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Unformatted text preview: Chapter 1 Mathematical Methods In this chapter we will study basic mathematical methods for characterizing noise pro cesses. The two important analytical methods, probability distribution functions and Fourier analysis, are introduced here. These two methods will be used frequently through out this text not only for classical systems but also for quantum systems. We try to present the two mathematical methods in a compact and succinct way as much as possible. The readers may find more detailed discussions in excellent texts [1][6]. In particular, most of the discussions in this chapter follow the texts by M.J. Buckingham [1] and by A.W. Drake [2]. 1.1 Time Average vs. Ensemble Average Noise is a stochastic process consisting of a randomly varying function of time and space, and thus is only statistically characterized. One cannot argue a single event at a certain time or position; one can only discuss the averaged quantity of a single system over a certain time (or space) interval or the averaged quantity of many identical systems at a certain time instance (or spatial position). The former is called time (or space) average and the latter ensemble average. Let us consider N systems which produce noisy waveforms x ( i ) ( t ), as shown in Fig. 1.1. 1 Figure 1.1: Ensemble average vs. time average. One can define the following timeaveraged quantities for the ith member of the en semble: x ( i ) ( t ) = lim T →∞ 1 T Z T 2 T 2 x ( i ) ( t ) dt , (mean = firstorder time average) (1.1) x ( i ) ( t ) 2 = lim T →∞ 1 T Z T 2 T 2 h x ( i ) ( t ) i 2 dt , (mean square = secondorder time average) (1.2) φ ( i ) x ( τ ) ≡ x ( i ) ( t ) x ( i ) ( t + τ ) = lim T →∞ 1 T Z T 2 T 2 x ( i ) ( t ) x ( i ) ( t + τ ) dt . (autocorrelation function) (1.3) One can also define the following ensembleaveraged quantities for all members of the ensemble at a certain time: h x ( t 1 ) i = lim N →∞ 1 N N X i =1 x ( i ) ( t 1 ) = Z ∞∞ x 1 p 1 ( x 1 ,t 1 ) dx 1 , (mean = firstorder ensemble average) (1.4) h x ( t 1 ) 2 i = lim N →∞ 1 N N X i =1 h x ( i ) ( t 1 ) i 2 = Z ∞∞ x 2 1 p 1 ( x 1 ,t 1 ) dx 1 , (mean square = secondorder ensemble average) (1.5) 2 h x ( t 1 ) x ( t 2 ) i = lim N →∞ 1 N N X i =1 x ( i ) ( t 1 ) x ( i ) ( t 2 ) (1.6) = Z ∞∞ x 1 x 2 p 2 ( x 1 ,x 2 ; t 1 ,t 2 ) dx 1 dx 2 . (covariance ) Here, x 1 = x ( t 1 ), x 2 = x ( t 2 ), p 1 ( x 1 ,t 1 ) is the firstorder probability density function (PDF), and p 2 ( x 1 ,x 2 ; t 1 ,t 2 ) is the secondorder joint probability density function. p 1 ( x 1 ,t 1 ) dx 1 is the probability that x is found in the range between x 1 and x 1 + dx 1 at a time t 1 and p 2 ( x 1 ,x 2 ; t 1 ,t 2 ) dx 1 dx 2 is the probability that x is found in the range between x 1 and x 1 + dx 1 at a time t 1 and also in the range between x 2 and x 2 + dx 2 at a different time t 2 ....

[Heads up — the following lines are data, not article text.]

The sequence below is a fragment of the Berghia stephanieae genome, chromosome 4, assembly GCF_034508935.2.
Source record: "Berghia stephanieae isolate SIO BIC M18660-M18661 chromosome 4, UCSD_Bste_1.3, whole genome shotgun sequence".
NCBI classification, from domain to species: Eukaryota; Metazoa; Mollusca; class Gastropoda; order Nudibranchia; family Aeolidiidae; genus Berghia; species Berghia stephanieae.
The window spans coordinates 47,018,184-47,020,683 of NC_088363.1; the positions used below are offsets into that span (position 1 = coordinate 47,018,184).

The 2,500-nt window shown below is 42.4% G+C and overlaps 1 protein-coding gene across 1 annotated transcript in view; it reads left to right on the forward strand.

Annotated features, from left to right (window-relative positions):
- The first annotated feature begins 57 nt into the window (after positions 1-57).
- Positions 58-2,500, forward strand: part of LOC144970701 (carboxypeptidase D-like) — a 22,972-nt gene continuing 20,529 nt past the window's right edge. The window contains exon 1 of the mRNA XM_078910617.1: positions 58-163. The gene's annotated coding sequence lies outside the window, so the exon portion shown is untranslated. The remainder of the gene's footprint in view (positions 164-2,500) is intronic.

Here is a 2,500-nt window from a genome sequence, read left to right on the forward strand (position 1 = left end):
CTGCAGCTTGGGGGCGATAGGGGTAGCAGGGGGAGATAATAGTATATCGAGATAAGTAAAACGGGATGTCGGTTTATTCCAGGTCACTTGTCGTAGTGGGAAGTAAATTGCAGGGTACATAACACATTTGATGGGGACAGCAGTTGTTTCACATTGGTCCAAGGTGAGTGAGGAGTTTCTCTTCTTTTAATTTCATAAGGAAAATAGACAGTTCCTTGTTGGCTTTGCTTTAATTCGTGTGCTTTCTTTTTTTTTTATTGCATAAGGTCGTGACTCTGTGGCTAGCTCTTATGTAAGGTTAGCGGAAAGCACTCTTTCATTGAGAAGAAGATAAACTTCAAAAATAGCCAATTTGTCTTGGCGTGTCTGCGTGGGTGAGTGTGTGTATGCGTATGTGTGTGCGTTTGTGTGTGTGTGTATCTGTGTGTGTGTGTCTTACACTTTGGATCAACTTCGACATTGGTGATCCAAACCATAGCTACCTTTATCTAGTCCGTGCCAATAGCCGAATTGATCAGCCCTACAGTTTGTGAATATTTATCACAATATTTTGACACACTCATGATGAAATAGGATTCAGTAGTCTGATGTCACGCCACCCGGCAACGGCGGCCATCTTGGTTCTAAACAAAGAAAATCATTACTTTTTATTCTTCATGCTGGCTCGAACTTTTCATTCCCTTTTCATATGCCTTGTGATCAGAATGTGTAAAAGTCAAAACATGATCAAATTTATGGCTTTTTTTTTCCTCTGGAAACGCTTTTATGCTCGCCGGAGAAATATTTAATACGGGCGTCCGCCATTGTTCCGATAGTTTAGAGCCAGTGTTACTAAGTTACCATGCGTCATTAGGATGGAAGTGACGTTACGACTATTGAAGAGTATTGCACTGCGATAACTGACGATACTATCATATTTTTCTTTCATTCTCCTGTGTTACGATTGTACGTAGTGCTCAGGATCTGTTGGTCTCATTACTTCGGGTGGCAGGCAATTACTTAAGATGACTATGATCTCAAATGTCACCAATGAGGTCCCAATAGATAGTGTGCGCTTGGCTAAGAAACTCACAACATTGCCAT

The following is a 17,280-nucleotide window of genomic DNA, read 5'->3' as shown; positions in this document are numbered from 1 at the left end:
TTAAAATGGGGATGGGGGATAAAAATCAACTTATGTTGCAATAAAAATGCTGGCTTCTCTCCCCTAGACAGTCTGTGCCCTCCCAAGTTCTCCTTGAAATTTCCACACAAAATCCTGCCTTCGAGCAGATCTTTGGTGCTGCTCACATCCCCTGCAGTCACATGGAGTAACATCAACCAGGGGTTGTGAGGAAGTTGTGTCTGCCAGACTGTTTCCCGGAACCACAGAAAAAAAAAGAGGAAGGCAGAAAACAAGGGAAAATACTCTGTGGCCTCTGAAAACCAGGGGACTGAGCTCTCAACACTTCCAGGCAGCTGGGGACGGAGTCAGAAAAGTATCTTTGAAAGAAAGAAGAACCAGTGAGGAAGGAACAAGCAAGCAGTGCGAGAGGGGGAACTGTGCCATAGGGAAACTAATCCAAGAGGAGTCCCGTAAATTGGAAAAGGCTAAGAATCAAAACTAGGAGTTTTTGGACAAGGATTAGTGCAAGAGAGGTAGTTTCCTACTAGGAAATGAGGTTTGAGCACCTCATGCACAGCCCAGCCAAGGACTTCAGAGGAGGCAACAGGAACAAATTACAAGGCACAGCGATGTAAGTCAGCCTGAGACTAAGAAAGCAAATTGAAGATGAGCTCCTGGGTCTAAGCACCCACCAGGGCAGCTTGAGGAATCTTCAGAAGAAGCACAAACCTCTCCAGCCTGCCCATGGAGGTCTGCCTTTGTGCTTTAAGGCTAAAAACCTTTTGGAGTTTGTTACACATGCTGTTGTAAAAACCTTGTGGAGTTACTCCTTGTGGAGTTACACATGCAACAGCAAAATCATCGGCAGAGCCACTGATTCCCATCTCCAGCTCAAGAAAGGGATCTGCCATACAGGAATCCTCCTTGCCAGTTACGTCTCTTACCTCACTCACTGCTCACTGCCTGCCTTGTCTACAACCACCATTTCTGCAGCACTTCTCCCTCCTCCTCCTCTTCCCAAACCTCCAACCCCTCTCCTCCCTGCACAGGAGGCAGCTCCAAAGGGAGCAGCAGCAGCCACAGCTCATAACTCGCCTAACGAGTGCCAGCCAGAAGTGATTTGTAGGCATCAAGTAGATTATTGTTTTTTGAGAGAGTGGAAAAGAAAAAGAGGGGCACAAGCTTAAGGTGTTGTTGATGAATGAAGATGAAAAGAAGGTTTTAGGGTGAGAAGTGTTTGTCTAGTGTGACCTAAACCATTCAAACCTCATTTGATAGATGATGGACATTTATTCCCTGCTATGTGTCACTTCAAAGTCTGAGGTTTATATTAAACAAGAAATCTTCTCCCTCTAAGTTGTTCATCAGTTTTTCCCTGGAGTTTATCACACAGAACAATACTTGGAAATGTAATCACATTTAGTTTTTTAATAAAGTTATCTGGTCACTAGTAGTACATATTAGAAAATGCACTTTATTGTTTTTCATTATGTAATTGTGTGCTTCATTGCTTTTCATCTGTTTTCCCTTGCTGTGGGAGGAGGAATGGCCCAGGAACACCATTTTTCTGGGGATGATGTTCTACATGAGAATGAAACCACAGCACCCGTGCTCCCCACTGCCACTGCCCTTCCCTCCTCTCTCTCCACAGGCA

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This note was uploaded on 12/29/2011 for the course PHYSICS 731 taught by Professor Appelbaum during the Fall '11 term at Maryland.
 Fall '11
 Appelbaum
 Solid State Physics, The Land

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